- Issuing a restraining order against the accused parent
- Complete termination of parental rights
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Termination of Parental Rights
The complete termination of parental rights is a judgment that is rarely handed down and never done lightly. Termination of parental rights (TPR) means that a parent loses all of their rights to both physical and legal custody of their child.
TPR judgments occur when a parent has become unfit to care for a child, abandoned or neglected their child, or caused their child serious, physical, mental, or emotional harm through abuse. A TPR is a permanent order. That means that once a parent has their parental rights terminated, they can never be reinstated.
Other Ways That Custody Can Be Affected
Suppose a father discovers that his ex-spouse’s new boyfriend is either abusing his children or his ex-spouse in front of the children. The father is within his right to file a petition with the court for full custody of the children. He can argue that the mother is incapable of protecting the children and that they would therefore be safer if they lived with him.
Factors Considered by the Court
There are many factors that the court considers when considering an accusation of domestic violence in a child custody case. Some of the things that a judge will review before making a decision include:
- Whether the child was the direct victim of any of the alleged instances of abuse from the accused
- Whether the child was a witness to any of the alleged instances of abuse
- The severity and frequency of the alleged instances of domestic violence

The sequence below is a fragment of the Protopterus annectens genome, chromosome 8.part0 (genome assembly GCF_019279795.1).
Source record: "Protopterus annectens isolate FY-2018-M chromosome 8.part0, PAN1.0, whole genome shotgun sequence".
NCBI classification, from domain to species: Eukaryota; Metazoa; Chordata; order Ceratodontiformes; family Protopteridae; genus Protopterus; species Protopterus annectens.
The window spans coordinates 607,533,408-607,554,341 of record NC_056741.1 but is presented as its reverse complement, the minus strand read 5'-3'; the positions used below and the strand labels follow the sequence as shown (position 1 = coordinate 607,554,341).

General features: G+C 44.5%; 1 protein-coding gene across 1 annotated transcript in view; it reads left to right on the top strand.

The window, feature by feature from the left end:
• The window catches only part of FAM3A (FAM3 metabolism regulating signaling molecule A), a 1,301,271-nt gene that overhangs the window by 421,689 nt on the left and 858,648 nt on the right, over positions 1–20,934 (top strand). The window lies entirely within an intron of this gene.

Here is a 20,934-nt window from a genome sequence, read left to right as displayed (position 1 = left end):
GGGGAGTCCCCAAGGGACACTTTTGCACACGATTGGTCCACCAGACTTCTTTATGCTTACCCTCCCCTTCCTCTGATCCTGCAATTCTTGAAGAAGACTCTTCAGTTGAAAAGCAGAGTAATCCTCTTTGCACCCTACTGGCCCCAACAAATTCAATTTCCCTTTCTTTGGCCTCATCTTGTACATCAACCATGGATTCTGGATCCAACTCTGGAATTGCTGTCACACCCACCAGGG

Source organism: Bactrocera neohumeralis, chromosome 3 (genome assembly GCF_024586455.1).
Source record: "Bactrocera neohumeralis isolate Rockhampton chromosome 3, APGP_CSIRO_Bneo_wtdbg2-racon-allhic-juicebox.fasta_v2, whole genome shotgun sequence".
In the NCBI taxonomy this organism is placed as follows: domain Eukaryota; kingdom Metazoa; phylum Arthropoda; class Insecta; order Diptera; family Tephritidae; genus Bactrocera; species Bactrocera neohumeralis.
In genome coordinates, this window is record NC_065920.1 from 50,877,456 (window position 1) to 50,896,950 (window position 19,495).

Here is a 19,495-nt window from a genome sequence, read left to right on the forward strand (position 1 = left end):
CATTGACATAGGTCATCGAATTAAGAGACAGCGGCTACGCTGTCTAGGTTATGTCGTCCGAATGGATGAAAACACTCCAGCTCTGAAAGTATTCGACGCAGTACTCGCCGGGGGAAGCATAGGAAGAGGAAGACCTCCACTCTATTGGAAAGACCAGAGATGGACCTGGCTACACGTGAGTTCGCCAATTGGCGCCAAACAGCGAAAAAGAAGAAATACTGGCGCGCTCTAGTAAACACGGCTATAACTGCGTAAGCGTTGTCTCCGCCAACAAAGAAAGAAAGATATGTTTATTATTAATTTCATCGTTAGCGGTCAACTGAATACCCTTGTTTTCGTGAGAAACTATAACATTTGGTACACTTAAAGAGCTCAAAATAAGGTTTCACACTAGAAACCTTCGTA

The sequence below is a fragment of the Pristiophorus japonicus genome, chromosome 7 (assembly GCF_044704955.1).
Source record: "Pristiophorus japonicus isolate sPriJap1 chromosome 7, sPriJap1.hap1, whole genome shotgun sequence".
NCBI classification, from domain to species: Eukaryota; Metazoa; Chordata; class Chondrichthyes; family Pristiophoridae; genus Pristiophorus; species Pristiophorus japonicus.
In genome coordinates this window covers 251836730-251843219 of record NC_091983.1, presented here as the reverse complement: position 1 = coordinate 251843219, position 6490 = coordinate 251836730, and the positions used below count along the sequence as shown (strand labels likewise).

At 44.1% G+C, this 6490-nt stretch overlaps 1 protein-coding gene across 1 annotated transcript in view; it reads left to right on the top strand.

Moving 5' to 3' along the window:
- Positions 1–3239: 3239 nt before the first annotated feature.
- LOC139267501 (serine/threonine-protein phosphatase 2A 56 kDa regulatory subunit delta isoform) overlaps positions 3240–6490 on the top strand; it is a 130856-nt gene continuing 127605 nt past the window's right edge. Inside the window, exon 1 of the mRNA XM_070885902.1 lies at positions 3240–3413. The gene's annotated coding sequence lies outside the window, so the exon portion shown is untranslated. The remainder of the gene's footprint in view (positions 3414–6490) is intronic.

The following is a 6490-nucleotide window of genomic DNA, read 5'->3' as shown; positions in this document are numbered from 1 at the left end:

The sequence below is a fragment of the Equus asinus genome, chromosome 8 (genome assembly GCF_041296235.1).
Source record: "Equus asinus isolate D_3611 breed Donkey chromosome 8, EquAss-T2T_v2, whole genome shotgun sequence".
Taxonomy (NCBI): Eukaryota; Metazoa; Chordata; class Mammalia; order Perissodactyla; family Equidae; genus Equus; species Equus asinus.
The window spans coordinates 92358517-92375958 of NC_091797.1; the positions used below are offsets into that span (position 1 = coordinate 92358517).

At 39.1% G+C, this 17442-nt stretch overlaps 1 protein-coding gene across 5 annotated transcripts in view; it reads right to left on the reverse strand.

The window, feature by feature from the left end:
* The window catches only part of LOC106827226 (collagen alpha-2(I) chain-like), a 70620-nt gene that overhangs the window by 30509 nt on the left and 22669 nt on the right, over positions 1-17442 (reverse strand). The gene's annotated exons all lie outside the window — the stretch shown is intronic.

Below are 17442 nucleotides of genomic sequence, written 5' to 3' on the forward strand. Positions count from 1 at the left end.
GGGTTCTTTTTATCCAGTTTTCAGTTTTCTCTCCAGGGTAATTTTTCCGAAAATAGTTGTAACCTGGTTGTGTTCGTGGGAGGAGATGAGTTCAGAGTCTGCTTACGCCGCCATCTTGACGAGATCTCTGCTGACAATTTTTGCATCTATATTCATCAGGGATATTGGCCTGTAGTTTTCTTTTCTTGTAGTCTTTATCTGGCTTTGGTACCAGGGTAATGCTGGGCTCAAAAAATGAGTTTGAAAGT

- Whether the accused continues to pose a threat to the child or other parent
- If there is a pending criminal case against the accused
- Police reports documenting incidents of alleged abuse by the accused
- Any physical evidence that backs up the allegations, such as photographs of the sustained injuries
Can False Accusations of Domestic Violence Be Ignored?
Domestic violence is not taken lightly by the courts in Los Angeles, which is why it is both upsetting and frustrating for a parent to be subjected to false allegations simply because the other parent hopes to gain the advantage in a legal proceeding. However, even if the allegations are completely untrue, it is important that they be contested.
If ignored, the courts will be forced to accept the allegations as true and will impose the appropriate presumptions. You may wish to consult with an experienced family law attorney, maybe even one with a background in criminal law, who can advise you on how best to proceed.
How Does an Individual File for a Domestic Violence Presumption?
Typically, the accusing parent will seek what is called a “temporary restraining order” from the court. Temporary restraining orders do not require as much notice as a regular custody order. As a result, they are often awarded by default. This is because the accused parent may not have enough advance notice to make arrangements to appear in court to fight the allegations.
Fighting Domestic Violence Allegations
If you have been arrested for domestic violence, or if you have been falsely accused of engaging in domestic violence, then you may be considering hiring an attorney. Give us a call or fill out our online contact form to get in touch with our legal team.
One of the experienced attorneys at Simmrin Law Group will contact you shortly to schedule a free, no-strings-attached case evaluation. Don’t lose custody of your children without a fight. Reach out to us today so that we can get to work on your case and protect your rights.